CONTOUR BASIN: A basin made by a levee or border built on a contour.
CONTOUR PLOWING: The plowman keeps to a level line at a right angle to the direction of the slope.
CONTOUR TERRACE: Leveling soil out on a slope at a right angle to the direction of the slope.
CONVOLUTE: Rolled together, or one part over another. Specifically applied to leaves or petals rolled up lengthwise in the bud.
COPPER: An element used in various forms, including copper sulfate and Bordeaux mixture, to control fungal and bacterial diseases of plants. Also used in strips around tree trunks to act as a barrier to snails.
CORDATE: Heart-shaped (leaf base).
CORKING: Gradual ripening of a stem from the base, to produce a bark-like texture.
CORM: A corm in a rounded, thick underground stem that is modified into a mass of storage tissue. The foliage and flowers grow from buds on the stem. Corms are usually round and slightly flattened, not pointed like a true bulb. If you cut one in half, you won't see scale rings. (See Bulb to distinguish.) The tunics of corms are usually netted and fibrous. One or more growing points, or eyes, grow from the top of the corm. At the bottom, roots grow from a basal plate. As the plant grows, the old corm dies, and new corms, called cormels, form around it. If a new cormel is large, it may produce flowers the following year, but normally it takes two to three years. Crocuses, montbretia, and gladioluses are typical corms.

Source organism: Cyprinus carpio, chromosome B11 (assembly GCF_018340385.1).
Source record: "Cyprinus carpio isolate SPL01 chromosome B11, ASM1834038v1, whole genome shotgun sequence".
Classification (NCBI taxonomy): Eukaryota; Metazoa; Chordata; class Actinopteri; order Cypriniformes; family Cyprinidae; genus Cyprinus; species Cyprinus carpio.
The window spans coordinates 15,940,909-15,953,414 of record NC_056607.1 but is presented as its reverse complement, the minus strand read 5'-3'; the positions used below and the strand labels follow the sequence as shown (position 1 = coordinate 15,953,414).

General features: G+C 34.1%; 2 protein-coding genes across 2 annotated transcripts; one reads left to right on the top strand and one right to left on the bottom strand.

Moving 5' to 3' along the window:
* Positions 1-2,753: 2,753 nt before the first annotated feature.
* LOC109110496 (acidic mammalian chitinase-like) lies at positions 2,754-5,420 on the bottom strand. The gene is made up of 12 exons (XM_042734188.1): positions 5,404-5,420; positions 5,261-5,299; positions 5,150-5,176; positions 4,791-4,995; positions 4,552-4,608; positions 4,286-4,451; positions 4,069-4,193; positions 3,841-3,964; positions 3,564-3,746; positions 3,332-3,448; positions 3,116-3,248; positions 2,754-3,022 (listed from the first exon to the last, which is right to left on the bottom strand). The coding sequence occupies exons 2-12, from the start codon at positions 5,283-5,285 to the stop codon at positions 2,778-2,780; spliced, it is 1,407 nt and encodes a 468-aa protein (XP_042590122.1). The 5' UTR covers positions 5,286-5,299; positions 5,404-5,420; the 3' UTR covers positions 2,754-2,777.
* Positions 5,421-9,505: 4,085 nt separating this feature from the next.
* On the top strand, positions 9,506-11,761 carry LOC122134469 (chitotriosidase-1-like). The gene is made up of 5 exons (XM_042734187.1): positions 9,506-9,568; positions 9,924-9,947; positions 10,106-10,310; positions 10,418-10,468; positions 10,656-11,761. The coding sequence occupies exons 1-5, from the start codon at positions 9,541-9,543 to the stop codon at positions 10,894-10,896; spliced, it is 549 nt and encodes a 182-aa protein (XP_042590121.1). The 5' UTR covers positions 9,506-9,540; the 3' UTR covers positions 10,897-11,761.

CORMEL: A smaller, secondary corm produced by an old corm; a bulblet.
CORNUTE: Having horns.
COROLLA: The usually conspicuous part of a flower, called the petals. They are contained within the calyx and immediately surround the stamens and pistil.
CORONA: A crown-like appendage or series of united appendages on the inner side of a corolla. It often resembles an outgrowth of the perianth, as in the Daffodil, or of the staminal circle, as in the milkweed.
CORONULE: A little crown of a seed; the downy tuft on seeds.
CORTEX: The cylinder of primary tissue, within the stem of a plant, which extends from the vascular tissue in the center out to the bark, or epidermis. It may function in photosynthesis, food storage, support, and growth of the plant.
CORYMB: A flat-topped or dome-shaped flower cluster with the outer flowers opening first, as in species of the group Achillea.
CORYMBOSE: Having flowers in corymbs.
COTYLEDON: The first leaf, pair or whorl of leaves to show after germinating; a seed leaf.
COVER CROP: A crop of nitrogen fixing plants that is planted with, or in rotation with, edible crops to increase nitrogen, stabilize soil, attract beneficial insects, or to be used as green manure.